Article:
Those photons originate from gravity. The Sun is so large and its gravity so strong that elements in its core are crushed until they fuse with one another, forming heavier elements. This process releases a lot of energy, some of which reaches the surface of Earth as light, and then some of that is re-purposed by biological life.
We owe our entire existence to the fact that gravity causes really big things to crush really tiny things.
This process started 13.8 billion years ago, with a Big Bang. We don't know what happened before this bang, or what caused it in the first place. All we do know is that protons and electrons came together, and Hydrogen was formed. Then Hydrogen began clumping together because of gravity, and this sparked the formation of gigantic stars.
At the cores of these gigantic stars, the gravitational crush was so intense that really heavy elements could be created through fusion (far heavier than what our Sun can produce). Once all of their initial Hydrogen fuel had been used up, a lot of these stars exploded, spewing heavy elements (like Helium and Carbon) throughout the cosmos.
Artist's impression of what an exploding star looks like. Image: ESO.
Over time, this process continued. Material clumped together as the universe continued to expand. Galaxies, including our own Milky Way, eventually formed and stabilized into the types of galaxies we see today.
By the time our Solar System formed, there were enough heavy elements strewn about the cosmos that planets like Earth could form around our Sun. And now, here we are.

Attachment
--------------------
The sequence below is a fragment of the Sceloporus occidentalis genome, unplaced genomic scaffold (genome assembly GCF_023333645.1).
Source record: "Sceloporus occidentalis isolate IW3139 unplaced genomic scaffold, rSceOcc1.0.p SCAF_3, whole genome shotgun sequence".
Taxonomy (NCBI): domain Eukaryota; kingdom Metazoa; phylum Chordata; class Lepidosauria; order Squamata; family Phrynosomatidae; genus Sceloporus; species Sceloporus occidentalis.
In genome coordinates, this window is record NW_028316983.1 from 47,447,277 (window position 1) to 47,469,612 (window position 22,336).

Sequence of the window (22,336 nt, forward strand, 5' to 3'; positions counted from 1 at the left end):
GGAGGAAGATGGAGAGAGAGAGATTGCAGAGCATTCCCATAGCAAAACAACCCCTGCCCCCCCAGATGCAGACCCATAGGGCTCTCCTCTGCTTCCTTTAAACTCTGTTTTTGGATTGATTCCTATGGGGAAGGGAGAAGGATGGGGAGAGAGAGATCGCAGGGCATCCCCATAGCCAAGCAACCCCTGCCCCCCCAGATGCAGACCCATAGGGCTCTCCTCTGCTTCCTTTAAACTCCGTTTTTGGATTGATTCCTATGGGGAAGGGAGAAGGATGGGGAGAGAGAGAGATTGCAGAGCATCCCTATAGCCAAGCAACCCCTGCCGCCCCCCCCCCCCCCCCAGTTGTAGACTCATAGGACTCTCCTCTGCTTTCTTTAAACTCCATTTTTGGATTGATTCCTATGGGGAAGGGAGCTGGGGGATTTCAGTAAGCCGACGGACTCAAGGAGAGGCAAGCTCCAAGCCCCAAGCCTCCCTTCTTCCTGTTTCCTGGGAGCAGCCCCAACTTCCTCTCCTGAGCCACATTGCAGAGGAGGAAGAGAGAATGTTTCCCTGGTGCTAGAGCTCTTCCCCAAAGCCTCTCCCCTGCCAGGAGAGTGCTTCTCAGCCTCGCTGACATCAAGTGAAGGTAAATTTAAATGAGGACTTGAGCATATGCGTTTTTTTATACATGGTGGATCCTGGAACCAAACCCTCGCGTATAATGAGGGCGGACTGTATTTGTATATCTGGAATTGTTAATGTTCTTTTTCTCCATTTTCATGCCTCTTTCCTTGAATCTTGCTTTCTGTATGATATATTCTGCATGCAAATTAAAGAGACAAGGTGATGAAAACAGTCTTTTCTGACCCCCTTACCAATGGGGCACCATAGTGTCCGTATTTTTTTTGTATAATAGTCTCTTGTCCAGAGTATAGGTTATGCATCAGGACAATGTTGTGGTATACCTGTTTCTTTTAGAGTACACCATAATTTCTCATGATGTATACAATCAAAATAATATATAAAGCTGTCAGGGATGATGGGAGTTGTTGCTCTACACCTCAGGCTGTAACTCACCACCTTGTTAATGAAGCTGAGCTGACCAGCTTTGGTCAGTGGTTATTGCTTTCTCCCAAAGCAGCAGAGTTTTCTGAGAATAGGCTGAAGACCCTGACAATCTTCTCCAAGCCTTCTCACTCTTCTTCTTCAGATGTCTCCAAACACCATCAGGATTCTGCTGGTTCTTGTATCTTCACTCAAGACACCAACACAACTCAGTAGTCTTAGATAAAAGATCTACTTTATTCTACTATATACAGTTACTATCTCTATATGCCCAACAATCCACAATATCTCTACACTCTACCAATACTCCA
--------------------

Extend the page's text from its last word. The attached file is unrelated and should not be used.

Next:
The cosmos and the properties that describe it are what gave rise to us, to human beings. We exist at this present point in time. We have some idea of how we got here, but we have no idea what the future of our species will look like.
One thing we do know with relative certainty is that we're all going to die. Not just human life, but all life on Earth. In 4 billion years, our Sun will have burned through its Hydrogen fuel and begun a process of rapid expansion. The Earth will be scorched into oblivion.
The cosmos is nothing if not terrifyingly destructive. Image: Jon Morse (University of Colorado), and NASA.
We'll eventually have to become interplanetary nomads—if we survive that long at all. Some unforeseen cosmic catastrophes may yet come our way, with the potential to end human civilization in a flash. And yet, even if we do manage to navigate all of these dangers, our fate is still sealed.
In the deep, deep future of the cosmos, entropy will tear everything apart. It starts with galaxies moving away from each other faster than the speed of light. Some of the most distant objects in the universe are probably already doing this, and that's why we'll never see them: their light will never reach us, because we're moving away from them faster than light can travel.